192 pages, 9.28 × 7.53 × 0.83 in
May 14, 2013
The following ISBNs are associated with this title:
ISBN - 10: 1607743388
ISBN - 13: 9781607743385
About the Book
An accessible homebrew guide for alcoholic and non-alcoholic fermented drinks, including beer, mead, soda, kefir, kombucha, hard cider, sake, and fruit wines.
Read from the Book
Introduction Let’s set a few things straight: anyone can homebrew in any size apartment with a stockpot, a bucket, and a jug. I promise you this is true. You don’t need a lot of space. You don’t need fancy equipment. You won’t stink up the apartment or be forced to hide homebrew in the bathtub. And as long as you use common sense, you don’t need to worry about exploding bottles. You want to homebrew? Let’s do it. Sodas run the gamut from the simplest of ginger ales to the fanciest fancy-pants fresh fruit- and herb-infused sparklers. There are kombucha scobys and kefir grains that have traveled the world and back over the course of generations. Homebrewers and winemakers will argue into the wee hours about the merits of this brewing technique with that temperature variance and using this particular piece of hand-welded equipment. But every single one of these brews, from that basic soda to the finest Pinot Noir, shares the same fundamental process. If you take a sugary liquid, add some yeast or friendly bacteria, and let it sit for a while without bothering it, this beverage will transform into something fizzy, flavorful, and quite often, alcoholic. That, my friends, is fermentation. Sugary liquid + yeast (and the occasional friendly bacteria) + time = delicious fermented beverage. It really is that simple. Right this very minute, you could buy a gallon of grape juice from the store, add a teaspoon of yeast, and in a few weeks, you’d have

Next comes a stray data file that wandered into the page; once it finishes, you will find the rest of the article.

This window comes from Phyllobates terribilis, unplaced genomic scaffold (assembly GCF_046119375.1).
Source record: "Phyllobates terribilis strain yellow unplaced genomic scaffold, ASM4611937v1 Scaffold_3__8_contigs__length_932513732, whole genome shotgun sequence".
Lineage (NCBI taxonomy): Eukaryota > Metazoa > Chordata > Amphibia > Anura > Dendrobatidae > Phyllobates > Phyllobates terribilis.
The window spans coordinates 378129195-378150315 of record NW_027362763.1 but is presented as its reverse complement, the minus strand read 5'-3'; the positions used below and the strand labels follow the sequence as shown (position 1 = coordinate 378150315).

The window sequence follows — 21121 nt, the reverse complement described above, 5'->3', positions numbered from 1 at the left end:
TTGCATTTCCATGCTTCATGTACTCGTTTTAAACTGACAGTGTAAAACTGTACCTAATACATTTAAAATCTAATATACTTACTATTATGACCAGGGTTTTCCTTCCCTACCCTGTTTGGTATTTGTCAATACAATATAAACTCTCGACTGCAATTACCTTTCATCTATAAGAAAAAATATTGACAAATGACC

Table of Contents
Introduction Brewer’s Pantry Brewer’s Toolbox Brewer’s Handbook Chapter 1 Soda Pop Expert Interview: Jesse Friedman, SodaCraft Master Soda Recipe Ginger Ale Strawberry Soda Orange Cream Soda Watermelon-Mint Soda Cherry-Lime Soda Grape Soda Grapefruit Soda Root Beer Chapter 2 Kombucha Expert Interview: Eric Childs, Kombucha Brooklyn Master Kombucha Recipe Peach Iced Tea Kombucha Hibiscus Kombucha Blackberry-Sage Kombucha Honey–Green Tea Kombucha White Tea–Pomegranate Kombucha Chapter 3Kefir Expert Interview: Nancy Van Brasch Hamren, Nancy’s Yogurt Master Milk Kefir Recipe Master Water Kefir Recipe Cherry, Pistachio, and Cardamom Kefir Smoothie Banana-Berry Kefir Smoothie Mango Lassi Kefir Smoothie Ginger-Pear Kefir Coconut Water Kefir Sparkling Raspberry Kefir Wine Chapter 4 Hard Cider Expert Interview: Jeffrey House, Ace Cider Master Hard Cider Recipe Dry Apple Cider Sweet Spiced Mulled Cider Pear Cider Hard Lemonade Jamaican Ginger Beer Pineapple–Brown Sugar Cider Chapter 5 Beer Expert Interview: Dann Paquette, Pretty Things Beer and Ale Project Master Beer Recipe Amber Ale IPA Apricot Wheat Ale Saison Farmhouse Ale Gluten-Free Pale Ale Mocha Stout Chapter 6 Mead Expert Interview: Oron Benary, Brothers Drake Meadery Master Mead Recipe Dry Mead Chai-Spiced Mead Renaissance Fair Sweet Mead Vanilla-Peach Mead Cranberry Mead Blueberry-Lavender Mead Chapter 7 Sake Expert Interview: Greg Lorenz, SakéOne Master Sake Recipe #1 (Easy) Ma